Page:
Currently reading: Buy them before we do: second-hand picks for 30 July
If hunting for a hardcore hot hatchback, would you prefer a modern, fire-spitting tech-fest or a gracefully ageing modern classic? This week, we’re making a claim for the latter option

If hunting for a hardcore hot hatchback, would you prefer a modern, fire-spitting tech-fest ora gracefully ageing modern classic? This week, we’re making a claim for the latter option. Having looked at the family- friendly but ultra-rare Volkswagen Passat R36 in last week’s Used Buying Guide, it’s time to consider that car’s more popular sibling: the second-generation Golf R32. 

Packing Volkswagen’s charismatic and much-missed 3.2-litre V6 motor, the R32 one-upped the Golf GTI with an impressive 247bhp and 236lb ft. As with its modern-day Golf R descendant, top speed was capped at an autobahn-friendly 155mph, while its grippy 4Motion four-wheeldrive system helped to dispatch the 0-62mph sprint in 6.2sec or 6.5sec, depending on whether you went for the six-speed manual or dual- clutch automatic (DSG) gearbox.

A launch price close to £31,000 represented a £4000 premium over the GTI, but the performance benefits were tangible and clearly well worth the money, and the number of R32s you still see on the road is testament to their durability. The inherent practicality of the roomy three- and five-door bodies isn’t to be ignored, either. 

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Many see the R32 as a bellwether for mega-powered yet uncompromising usable hot hatches, and indeed you could still drive one daily today. It sat 20mm lower than regular Mk5 Golfs, featuring the requisite stiffer dampers and springs and larger anti-roll bars. Aggressive new bumper designs accommodated revised air intakes for improved cooling, plus there was a twin-exit chrome exhaust, the R sub-brand’s now-traditional blue brake calipers, 18in wheels, a chrome front grille and bi-xenon headlights to further distinguish the car.

In a bid for further exclusivity, the R32 lost the Golf bootlid badges, while inside it gained a multifunction steering wheel (with shift paddles on DSG models) and aluminium trim inserts decorating the dashboard, centre console, door panels, pedals and instrument dials.Climate control was also fitted as standard, as was Volkswagen’s new intelligent window-wiper system. Sat-nav, parking sensors and a six- CD multichanger were all optional extras, so keep an eye out for these on any used R32s that you find.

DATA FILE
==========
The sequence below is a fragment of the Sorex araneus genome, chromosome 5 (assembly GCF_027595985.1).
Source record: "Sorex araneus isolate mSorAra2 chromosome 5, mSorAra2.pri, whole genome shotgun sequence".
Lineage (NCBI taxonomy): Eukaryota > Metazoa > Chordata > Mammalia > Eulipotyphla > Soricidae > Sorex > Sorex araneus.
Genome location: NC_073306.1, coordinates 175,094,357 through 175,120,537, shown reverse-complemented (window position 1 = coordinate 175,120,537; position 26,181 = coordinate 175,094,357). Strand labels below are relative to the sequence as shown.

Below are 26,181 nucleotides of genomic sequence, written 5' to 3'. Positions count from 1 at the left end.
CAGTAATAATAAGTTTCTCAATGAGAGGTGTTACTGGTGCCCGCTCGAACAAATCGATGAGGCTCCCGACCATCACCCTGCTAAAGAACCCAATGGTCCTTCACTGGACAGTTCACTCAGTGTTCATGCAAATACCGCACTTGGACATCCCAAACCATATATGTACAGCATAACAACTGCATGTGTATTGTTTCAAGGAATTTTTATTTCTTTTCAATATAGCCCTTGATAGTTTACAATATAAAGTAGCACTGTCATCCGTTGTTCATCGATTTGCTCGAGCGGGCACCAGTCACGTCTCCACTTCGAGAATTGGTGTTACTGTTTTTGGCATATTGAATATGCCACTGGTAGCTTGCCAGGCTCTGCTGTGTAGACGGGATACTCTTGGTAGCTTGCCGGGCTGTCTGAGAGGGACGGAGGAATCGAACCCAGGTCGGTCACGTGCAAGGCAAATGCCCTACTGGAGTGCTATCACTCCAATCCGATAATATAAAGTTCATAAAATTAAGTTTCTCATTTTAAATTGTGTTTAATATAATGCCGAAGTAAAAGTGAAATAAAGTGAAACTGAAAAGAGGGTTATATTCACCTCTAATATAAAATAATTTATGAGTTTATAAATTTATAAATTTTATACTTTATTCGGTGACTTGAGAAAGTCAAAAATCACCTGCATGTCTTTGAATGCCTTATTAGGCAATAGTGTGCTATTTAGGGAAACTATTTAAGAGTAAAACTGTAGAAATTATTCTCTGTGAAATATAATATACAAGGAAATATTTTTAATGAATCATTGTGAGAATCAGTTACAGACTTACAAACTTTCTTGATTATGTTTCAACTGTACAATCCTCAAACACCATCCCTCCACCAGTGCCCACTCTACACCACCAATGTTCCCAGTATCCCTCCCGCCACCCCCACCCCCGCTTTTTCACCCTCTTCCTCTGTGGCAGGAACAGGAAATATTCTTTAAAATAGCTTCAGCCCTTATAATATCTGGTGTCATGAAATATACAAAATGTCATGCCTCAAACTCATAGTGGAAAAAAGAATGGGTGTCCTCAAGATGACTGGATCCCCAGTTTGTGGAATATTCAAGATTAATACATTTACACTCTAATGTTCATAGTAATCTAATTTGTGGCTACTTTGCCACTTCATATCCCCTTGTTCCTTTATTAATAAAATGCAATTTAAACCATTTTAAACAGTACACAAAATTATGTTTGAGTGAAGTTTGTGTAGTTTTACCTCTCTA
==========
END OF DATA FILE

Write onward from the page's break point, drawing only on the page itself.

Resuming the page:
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All of this makes for a jolly exciting proposition, which is only enhanced by the relative accessibility of clean R32s these days (if you can stomach an annual road tax bill of £585). Purchase prices are tempting. You will probably only need to spend £8500 for a well-run-in example. We found a two-owner car from 2008 with 86,000 miles on the clock for £8990. Its extras include an electric sunroof, pearl-effect paint and side airbags for greater safety. You won’t be short on choice so should be able to find the perfect hot hatch to suit all your driving needs.

Seat Leon 1.4TSI 150 FR Technology Pack, £8000: This 148bhp Leon in sporty FR trim has lots of kit to match its agreeable pace: dual-zone climate control, ambient lighting and a DAB radio top the list. And if the R32’s road tax bill is still making you queasy, good news: this Leon incurs just £20 per year.

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Renault Clio Williams £19,995: A classic and now very rare little hot hatch, this celebratory Clio has an immaculate interior, unmarked paintwork, a complete service history, a clean MOT, all the original keys and the rare original Williams booklet. Don’t mind if we do...